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Our politics of impossible promises Politicians should confine themselves to the realm of the possible – rather than painting a picture of utopia.

Credit: Danny Lawson - WPA Pool/Getty Images

Credit: Danny Lawson - WPA Pool/Getty Images

October 1, 2019   4 mins

My daughter, 7, has the makings of the quintessential politician of our age. She was recently elected Eco Rep for her class. She claims that, despite facing seven opponents, she secured about 60% of the vote. She provides no corroborating evidence for this, but simply rolls her eyes in condemnation if I suggest she check her maths.

Her first action as Eco Rep was to design a new recycling system that could be built into the walls of the school. She has filled several pages of A4 with complex schematics showing how it will work: how food waste will be composted into gas which heats the building, how metal will be melted down and turned into cutlery, and how plastics will be shredded and remanufactured into swimming costumes. And yes: all this is to happen inside the school walls.

Unfortunately, the teachers at the school have imposed a set of draconian restrictions on the cadre of Eco Reps. The teachers say the children are only permitted to take forward suggestions that are actually possible.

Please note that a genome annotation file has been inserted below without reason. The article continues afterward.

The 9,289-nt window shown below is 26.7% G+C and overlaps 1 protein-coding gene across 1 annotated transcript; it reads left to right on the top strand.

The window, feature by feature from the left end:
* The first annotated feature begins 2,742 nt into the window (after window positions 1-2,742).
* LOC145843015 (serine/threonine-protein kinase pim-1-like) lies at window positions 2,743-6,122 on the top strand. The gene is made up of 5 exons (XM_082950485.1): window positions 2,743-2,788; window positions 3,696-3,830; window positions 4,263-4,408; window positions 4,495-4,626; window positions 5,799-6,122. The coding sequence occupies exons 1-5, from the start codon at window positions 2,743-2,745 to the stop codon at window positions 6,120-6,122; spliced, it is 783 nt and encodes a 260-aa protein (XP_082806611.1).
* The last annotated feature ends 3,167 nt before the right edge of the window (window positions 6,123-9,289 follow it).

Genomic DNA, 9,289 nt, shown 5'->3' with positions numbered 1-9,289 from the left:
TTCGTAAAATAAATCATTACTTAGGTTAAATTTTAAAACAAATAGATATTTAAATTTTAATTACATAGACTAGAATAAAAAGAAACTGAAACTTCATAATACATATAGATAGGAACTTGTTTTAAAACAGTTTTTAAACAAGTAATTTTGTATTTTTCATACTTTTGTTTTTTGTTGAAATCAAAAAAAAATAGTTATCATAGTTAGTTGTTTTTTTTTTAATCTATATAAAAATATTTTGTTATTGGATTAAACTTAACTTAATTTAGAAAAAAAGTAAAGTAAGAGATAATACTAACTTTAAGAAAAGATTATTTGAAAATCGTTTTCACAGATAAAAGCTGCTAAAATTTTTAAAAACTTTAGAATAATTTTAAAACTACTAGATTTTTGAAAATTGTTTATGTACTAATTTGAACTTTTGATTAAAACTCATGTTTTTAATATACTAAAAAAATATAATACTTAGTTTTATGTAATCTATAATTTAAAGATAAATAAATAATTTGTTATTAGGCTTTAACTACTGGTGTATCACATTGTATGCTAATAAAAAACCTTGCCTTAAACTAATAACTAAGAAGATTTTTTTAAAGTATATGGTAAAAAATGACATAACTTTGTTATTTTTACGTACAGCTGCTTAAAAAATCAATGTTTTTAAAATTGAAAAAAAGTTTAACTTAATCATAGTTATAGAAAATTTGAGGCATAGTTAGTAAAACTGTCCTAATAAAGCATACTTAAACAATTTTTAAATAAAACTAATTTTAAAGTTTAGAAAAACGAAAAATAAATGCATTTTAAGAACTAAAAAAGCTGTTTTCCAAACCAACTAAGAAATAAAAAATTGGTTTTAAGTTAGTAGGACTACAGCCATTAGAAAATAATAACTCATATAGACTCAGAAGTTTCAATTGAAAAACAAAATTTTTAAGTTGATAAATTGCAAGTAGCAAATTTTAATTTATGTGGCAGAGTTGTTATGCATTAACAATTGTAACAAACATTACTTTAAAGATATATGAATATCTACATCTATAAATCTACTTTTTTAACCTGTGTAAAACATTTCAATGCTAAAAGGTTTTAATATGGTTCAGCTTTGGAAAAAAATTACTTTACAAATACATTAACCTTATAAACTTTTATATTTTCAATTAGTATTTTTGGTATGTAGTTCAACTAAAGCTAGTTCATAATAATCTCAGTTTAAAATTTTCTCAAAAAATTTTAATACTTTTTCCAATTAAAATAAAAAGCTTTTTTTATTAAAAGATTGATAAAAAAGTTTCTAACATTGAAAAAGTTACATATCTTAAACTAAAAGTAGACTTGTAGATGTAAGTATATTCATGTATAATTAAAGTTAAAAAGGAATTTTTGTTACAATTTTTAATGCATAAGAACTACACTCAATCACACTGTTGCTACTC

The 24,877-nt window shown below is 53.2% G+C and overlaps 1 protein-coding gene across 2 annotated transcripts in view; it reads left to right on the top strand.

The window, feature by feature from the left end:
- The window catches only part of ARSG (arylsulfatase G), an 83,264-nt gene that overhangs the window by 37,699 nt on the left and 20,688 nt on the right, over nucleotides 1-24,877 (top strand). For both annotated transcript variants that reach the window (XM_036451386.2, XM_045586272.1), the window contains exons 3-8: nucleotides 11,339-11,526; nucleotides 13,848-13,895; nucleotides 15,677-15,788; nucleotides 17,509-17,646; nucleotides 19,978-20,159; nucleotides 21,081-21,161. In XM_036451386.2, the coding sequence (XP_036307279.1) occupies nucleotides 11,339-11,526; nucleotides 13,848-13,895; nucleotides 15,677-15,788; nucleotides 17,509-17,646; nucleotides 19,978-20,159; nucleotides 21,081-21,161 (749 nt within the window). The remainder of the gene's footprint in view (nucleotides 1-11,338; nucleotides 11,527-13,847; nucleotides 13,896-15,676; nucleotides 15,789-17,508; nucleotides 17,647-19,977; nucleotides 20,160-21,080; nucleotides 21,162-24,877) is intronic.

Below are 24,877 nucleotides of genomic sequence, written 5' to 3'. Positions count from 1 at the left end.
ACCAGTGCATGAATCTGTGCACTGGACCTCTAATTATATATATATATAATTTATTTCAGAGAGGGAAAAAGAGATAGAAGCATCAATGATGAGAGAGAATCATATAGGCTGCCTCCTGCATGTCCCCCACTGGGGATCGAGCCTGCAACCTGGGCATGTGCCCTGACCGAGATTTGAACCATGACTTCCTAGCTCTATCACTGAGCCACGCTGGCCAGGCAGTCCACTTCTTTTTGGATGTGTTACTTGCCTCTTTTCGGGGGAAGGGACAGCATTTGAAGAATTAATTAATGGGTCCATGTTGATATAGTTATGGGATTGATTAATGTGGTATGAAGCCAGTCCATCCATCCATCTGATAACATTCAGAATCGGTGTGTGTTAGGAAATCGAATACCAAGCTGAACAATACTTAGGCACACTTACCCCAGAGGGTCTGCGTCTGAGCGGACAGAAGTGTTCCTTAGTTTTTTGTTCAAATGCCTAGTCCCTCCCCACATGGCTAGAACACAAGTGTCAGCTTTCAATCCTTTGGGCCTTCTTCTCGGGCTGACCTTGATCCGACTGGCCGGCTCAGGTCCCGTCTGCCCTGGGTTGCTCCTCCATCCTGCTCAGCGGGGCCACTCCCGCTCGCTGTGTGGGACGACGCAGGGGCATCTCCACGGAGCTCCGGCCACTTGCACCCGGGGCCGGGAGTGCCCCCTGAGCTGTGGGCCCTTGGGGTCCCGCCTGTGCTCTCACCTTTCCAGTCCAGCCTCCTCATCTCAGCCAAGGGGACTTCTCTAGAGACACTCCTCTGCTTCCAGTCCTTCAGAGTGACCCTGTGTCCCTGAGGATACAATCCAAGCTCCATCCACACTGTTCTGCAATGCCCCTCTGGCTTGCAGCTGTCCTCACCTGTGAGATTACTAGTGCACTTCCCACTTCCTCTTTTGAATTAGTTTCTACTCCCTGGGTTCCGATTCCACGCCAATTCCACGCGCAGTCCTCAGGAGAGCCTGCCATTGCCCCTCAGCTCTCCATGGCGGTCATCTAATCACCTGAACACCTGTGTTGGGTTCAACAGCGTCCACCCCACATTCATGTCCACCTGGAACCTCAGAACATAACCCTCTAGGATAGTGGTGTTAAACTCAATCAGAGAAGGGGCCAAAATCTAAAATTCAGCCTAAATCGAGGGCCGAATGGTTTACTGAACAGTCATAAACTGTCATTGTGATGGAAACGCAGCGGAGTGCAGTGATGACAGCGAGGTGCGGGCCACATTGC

This failure of ambition and imagination has been roundly condemned by my daughter, who would have roused a rabble in rebellion if the school holidays hadn’t come around in the nick of time. When September came around, I feared she’d have them chanting “Build the (recycling) wall”, and declaring that the teachers just need a good dose of optimism to get things going.

I fear my daughter belongs in today’s politics far more than I do. Because I rather like confining my thinking to the possible. I’ve got very little interest in bulldozing through to another plane of reality, where up is down, left is right, climate change isn’t happening, the gravitational model of trade doesn’t exist, and liars make the best leaders. I’m a possibilist, and proud of it.

The first possibilists were a faction of the French socialist movement, led by Paul Brousse and Benoît Malon. They were leftist firebrands and radicals, but they opposed the anarchists, and those advocating for a worker’s revolt, because they didn’t believe those solutions could or would ever work. Instead they proclaimed the reformist principle of achieving only what is ‘possible’: working for the measurable, reachable gains instead of the utopian ideal.

You can imagine how a possibilist of the Left would be treated by the Corbynistas today. Anyone who argued for reasonable reforms to improve the lives of the poor – instead of a unicorn policy like Fully Automated Luxury Communism – would be shouted down and condemned. They’d be accused of being a Tory at least a thousand times a day. If they had the audacity to be a woman, they’d get rape threats. If they were Jewish, they’d be accused of conspiring with Israel. If they were black, they’d be called a coconut.